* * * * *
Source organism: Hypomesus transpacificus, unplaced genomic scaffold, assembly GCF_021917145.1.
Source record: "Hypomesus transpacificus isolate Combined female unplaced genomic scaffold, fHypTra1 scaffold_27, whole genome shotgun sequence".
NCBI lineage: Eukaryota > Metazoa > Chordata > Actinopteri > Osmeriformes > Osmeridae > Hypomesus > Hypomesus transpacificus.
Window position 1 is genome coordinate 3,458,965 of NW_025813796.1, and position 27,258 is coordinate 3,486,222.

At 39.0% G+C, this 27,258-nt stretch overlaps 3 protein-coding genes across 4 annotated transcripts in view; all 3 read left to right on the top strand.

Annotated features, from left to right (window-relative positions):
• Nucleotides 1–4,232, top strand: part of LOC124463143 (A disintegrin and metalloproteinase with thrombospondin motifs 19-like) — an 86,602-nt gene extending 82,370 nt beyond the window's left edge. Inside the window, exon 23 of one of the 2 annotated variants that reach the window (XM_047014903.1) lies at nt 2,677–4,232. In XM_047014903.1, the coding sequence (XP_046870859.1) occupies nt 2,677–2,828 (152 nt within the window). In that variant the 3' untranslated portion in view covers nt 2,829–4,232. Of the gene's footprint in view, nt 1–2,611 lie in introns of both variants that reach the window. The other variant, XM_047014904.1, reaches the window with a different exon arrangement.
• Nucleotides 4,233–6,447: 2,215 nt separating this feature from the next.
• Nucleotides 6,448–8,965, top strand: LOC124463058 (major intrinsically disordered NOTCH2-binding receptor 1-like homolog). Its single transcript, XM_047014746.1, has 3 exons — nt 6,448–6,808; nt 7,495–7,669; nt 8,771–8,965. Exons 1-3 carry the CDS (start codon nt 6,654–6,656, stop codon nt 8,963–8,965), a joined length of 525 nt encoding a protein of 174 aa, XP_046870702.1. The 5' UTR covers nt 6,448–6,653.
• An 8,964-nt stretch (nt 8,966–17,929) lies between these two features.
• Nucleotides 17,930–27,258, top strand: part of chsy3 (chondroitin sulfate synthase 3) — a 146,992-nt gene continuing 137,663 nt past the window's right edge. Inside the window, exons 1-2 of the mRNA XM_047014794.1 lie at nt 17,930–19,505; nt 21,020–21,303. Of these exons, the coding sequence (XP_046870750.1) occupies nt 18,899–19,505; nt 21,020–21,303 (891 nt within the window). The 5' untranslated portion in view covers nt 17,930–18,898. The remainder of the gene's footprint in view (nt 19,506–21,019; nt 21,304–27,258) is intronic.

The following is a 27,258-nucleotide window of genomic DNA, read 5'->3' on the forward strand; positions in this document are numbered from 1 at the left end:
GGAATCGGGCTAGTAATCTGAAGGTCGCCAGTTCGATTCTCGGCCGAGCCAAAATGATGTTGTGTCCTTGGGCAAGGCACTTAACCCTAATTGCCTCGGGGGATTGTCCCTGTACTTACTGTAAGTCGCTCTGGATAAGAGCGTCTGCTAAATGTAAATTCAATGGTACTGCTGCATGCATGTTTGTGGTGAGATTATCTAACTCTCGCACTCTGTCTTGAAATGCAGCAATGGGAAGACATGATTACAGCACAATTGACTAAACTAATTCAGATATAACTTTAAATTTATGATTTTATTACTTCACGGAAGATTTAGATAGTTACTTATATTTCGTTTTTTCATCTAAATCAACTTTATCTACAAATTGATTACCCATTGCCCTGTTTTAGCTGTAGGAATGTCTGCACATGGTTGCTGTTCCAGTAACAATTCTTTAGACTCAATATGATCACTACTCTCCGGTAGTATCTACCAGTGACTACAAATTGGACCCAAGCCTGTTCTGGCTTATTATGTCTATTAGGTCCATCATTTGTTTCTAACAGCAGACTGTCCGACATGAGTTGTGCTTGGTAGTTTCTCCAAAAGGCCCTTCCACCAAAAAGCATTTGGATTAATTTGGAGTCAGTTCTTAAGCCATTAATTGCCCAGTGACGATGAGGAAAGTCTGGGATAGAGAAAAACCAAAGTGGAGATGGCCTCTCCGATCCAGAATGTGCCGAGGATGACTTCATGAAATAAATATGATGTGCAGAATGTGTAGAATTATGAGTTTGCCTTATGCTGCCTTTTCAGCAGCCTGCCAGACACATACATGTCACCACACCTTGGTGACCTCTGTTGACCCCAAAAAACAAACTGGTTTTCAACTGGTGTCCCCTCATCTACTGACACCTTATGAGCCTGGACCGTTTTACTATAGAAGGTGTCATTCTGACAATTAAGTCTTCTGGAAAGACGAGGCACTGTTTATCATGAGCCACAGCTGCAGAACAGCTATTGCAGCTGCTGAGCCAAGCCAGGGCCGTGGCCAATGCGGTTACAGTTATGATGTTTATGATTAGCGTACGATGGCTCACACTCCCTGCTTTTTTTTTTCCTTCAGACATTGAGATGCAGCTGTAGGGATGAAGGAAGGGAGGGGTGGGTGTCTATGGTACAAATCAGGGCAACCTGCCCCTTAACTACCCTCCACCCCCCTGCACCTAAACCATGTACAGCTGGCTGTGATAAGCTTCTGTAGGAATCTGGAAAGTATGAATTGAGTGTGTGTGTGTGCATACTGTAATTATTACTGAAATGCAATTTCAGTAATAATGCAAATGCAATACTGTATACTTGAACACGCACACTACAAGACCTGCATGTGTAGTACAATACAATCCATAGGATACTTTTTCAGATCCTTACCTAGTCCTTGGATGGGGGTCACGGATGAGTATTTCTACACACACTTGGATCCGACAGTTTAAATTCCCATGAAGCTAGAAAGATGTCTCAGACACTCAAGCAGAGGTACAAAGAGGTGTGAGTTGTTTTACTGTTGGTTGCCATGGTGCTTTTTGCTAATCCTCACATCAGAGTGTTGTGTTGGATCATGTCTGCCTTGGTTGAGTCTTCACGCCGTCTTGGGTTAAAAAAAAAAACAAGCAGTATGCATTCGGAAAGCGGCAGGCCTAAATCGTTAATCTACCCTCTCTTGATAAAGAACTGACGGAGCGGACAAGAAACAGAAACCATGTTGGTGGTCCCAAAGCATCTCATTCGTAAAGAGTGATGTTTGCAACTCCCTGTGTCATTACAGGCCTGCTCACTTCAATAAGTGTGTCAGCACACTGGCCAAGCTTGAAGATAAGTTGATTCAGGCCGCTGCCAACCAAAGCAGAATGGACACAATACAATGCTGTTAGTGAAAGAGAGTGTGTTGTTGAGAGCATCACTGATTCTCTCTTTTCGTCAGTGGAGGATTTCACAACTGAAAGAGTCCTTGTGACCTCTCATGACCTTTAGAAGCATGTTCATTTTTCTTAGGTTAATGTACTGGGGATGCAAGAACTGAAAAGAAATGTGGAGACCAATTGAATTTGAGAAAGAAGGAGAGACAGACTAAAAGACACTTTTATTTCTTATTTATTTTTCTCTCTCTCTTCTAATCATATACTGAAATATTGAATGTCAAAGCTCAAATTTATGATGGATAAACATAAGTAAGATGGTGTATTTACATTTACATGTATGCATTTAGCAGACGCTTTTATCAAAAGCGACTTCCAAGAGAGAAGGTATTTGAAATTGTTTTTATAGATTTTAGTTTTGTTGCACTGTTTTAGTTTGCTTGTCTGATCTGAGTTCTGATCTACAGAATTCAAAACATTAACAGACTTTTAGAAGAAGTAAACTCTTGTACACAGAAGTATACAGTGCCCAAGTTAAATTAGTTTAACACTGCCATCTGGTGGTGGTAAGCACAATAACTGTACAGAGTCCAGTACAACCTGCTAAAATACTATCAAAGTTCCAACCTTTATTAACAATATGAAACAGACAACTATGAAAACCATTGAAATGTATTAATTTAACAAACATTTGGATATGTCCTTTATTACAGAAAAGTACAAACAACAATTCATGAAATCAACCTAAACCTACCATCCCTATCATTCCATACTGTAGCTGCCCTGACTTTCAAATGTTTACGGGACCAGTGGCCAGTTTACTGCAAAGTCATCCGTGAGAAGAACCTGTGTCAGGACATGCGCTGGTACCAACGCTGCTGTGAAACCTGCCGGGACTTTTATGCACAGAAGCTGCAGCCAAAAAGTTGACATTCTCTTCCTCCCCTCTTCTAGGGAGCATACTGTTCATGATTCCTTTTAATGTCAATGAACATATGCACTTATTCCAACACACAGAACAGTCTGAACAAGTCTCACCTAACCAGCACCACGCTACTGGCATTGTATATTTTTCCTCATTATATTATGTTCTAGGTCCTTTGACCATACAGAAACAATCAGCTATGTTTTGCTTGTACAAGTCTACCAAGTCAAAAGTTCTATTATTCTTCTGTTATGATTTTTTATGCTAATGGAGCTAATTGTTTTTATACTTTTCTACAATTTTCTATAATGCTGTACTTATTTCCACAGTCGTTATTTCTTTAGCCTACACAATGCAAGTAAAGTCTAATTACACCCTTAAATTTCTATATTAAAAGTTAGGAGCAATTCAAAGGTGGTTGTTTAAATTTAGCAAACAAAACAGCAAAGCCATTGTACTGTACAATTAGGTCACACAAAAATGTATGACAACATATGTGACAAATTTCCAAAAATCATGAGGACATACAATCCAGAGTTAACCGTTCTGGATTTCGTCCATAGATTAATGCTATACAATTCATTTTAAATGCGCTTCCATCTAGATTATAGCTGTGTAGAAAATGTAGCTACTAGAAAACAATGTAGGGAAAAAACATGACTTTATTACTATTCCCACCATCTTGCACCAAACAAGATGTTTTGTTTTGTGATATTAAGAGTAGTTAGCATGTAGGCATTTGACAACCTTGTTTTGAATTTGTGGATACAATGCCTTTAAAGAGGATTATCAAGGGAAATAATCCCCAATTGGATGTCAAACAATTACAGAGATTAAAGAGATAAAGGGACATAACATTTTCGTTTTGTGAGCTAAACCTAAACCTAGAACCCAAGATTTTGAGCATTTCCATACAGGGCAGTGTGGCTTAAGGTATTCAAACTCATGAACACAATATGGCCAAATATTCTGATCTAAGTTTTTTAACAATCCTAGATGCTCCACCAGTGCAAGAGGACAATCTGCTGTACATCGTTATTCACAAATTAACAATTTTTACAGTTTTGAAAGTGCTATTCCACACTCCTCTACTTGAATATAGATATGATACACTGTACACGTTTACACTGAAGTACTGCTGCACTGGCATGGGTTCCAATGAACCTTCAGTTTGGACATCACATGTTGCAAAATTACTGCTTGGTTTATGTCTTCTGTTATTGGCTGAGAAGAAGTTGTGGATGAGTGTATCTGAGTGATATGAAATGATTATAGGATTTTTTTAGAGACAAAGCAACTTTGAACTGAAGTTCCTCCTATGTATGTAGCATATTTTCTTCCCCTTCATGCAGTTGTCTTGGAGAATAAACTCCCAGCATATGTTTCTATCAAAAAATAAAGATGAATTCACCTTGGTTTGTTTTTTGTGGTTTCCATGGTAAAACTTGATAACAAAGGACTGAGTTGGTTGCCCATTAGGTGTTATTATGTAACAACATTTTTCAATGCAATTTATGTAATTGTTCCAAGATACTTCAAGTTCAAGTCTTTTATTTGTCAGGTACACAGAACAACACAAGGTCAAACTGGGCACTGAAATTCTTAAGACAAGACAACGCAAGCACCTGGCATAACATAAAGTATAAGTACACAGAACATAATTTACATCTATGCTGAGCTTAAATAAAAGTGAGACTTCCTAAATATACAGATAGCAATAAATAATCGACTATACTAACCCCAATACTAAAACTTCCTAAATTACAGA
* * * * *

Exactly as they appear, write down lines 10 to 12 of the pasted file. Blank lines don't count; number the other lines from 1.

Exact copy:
• An 8,964-nt stretch (nt 8,966–17,929) lies between these two features.
• Nucleotides 17,930–27,258, top strand: part of chsy3 (chondroitin sulfate synthase 3) — a 146,992-nt gene continuing 137,663 nt past the window's right edge. Inside the window, exons 1-2 of the mRNA XM_047014794.1 lie at nt 17,930–19,505; nt 21,020–21,303. Of these exons, the coding sequence (XP_046870750.1) occupies nt 18,899–19,505; nt 21,020–21,303 (891 nt within the window). The 5' untranslated portion in view covers nt 17,930–18,898. The remainder of the gene's footprint in view (nt 19,506–21,019; nt 21,304–27,258) is intronic.

The following is a 27,258-nucleotide window of genomic DNA, read 5'->3' on the forward strand; positions in this document are numbered from 1 at the left end: